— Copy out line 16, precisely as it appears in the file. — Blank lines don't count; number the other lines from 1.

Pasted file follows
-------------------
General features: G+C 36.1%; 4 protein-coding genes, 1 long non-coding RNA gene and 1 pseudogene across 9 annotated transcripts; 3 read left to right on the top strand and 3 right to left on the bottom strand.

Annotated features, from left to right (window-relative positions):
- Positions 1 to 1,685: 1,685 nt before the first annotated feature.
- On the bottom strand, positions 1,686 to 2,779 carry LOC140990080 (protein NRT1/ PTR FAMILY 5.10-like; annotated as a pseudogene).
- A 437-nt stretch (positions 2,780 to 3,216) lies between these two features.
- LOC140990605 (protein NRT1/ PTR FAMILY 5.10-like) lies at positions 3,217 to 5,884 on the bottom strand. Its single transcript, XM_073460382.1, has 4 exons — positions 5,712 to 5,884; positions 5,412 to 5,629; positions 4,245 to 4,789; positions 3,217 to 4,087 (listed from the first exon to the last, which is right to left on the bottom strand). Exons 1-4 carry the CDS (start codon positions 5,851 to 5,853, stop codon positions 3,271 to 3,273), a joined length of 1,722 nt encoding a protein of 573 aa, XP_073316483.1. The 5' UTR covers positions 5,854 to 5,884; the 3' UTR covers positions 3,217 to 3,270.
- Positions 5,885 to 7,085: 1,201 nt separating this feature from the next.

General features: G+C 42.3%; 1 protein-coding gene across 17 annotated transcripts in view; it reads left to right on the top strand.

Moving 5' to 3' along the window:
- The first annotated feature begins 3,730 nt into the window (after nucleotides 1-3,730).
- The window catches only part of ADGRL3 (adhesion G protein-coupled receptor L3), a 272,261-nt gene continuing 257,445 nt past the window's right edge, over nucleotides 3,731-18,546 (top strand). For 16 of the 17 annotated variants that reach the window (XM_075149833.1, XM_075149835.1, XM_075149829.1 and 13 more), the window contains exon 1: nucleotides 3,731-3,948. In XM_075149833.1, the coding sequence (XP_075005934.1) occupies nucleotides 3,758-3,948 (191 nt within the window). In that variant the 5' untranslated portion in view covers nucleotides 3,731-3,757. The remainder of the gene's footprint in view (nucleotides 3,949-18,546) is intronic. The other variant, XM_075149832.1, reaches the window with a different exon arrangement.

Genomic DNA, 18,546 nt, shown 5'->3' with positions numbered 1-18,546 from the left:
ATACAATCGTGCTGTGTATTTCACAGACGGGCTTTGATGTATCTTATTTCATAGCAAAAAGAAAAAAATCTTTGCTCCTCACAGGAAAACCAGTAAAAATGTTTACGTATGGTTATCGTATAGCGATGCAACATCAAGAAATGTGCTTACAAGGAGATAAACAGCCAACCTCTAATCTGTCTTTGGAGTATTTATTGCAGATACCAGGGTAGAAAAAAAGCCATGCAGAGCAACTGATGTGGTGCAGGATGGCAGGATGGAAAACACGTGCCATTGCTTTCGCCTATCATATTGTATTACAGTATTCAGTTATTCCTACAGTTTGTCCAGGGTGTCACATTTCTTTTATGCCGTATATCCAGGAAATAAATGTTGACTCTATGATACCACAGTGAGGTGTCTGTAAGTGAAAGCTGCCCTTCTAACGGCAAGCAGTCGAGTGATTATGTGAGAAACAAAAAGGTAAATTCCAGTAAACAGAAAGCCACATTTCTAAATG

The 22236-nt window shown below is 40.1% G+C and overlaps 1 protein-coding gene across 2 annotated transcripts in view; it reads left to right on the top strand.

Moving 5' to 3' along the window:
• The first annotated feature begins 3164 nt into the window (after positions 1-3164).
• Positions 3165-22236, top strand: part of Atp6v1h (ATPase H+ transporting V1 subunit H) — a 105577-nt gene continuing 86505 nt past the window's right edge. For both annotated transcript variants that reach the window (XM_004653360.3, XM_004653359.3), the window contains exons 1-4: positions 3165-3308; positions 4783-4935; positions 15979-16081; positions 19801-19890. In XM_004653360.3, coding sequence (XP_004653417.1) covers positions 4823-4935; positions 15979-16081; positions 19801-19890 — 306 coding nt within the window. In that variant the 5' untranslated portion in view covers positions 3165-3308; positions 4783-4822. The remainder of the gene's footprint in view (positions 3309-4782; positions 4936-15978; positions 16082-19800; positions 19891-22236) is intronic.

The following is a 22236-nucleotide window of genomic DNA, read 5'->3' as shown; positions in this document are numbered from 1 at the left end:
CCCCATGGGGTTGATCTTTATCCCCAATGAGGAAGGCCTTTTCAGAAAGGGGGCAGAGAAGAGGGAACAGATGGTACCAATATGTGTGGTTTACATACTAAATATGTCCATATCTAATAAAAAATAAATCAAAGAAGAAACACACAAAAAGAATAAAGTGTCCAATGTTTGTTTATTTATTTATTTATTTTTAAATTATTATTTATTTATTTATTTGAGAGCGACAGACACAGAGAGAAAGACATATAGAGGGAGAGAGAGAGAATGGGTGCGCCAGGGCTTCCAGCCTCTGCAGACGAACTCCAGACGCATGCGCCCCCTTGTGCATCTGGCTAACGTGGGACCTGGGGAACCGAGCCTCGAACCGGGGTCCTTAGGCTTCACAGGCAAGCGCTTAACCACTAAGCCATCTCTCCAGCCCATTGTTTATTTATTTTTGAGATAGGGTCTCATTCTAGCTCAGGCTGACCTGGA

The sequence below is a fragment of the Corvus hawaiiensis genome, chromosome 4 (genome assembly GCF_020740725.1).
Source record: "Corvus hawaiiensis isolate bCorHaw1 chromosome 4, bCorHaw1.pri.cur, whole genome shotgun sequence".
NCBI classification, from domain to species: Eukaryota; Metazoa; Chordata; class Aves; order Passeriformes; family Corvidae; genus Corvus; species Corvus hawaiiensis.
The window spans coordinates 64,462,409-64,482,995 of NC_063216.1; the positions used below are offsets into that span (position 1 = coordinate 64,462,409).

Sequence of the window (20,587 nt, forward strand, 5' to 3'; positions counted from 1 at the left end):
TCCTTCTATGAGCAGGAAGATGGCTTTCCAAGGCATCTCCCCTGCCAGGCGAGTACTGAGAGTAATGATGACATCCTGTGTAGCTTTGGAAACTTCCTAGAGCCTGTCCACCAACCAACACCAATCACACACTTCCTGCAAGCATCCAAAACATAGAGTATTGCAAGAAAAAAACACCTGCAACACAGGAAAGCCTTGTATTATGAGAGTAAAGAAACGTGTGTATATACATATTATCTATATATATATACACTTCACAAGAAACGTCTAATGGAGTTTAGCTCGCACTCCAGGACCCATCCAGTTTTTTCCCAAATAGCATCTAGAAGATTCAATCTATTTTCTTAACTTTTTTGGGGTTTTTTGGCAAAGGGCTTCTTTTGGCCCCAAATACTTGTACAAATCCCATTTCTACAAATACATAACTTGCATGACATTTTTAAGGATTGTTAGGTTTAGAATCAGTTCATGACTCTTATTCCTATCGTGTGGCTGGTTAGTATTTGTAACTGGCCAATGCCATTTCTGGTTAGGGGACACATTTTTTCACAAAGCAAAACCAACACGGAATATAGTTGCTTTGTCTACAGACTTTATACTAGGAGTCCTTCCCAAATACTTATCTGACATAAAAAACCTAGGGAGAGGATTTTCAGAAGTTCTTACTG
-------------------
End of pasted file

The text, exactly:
• The first annotated feature begins 3164 nt into the window (after positions 1-3164).